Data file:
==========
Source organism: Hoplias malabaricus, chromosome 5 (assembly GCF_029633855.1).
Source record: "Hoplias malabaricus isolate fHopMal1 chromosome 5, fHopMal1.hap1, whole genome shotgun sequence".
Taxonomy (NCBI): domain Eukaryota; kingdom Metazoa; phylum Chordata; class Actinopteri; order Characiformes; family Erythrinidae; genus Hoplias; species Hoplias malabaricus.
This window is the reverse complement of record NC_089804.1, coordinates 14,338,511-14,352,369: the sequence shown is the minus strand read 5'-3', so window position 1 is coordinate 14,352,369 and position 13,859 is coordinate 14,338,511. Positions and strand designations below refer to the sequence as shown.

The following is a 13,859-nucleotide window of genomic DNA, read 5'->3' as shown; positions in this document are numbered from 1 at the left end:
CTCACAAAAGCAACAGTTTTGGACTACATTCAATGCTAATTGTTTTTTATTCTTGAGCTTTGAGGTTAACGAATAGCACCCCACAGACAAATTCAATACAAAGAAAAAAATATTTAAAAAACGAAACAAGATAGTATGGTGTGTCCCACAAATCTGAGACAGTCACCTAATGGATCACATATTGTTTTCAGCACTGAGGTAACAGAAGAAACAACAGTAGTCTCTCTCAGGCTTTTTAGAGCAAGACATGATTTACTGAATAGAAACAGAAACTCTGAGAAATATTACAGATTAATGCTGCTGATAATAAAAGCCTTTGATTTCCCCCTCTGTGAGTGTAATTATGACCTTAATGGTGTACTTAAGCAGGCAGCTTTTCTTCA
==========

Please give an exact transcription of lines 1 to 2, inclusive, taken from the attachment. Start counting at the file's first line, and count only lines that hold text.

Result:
Source organism: Hoplias malabaricus, chromosome 5 (assembly GCF_029633855.1).
Source record: "Hoplias malabaricus isolate fHopMal1 chromosome 5, fHopMal1.hap1, whole genome shotgun sequence".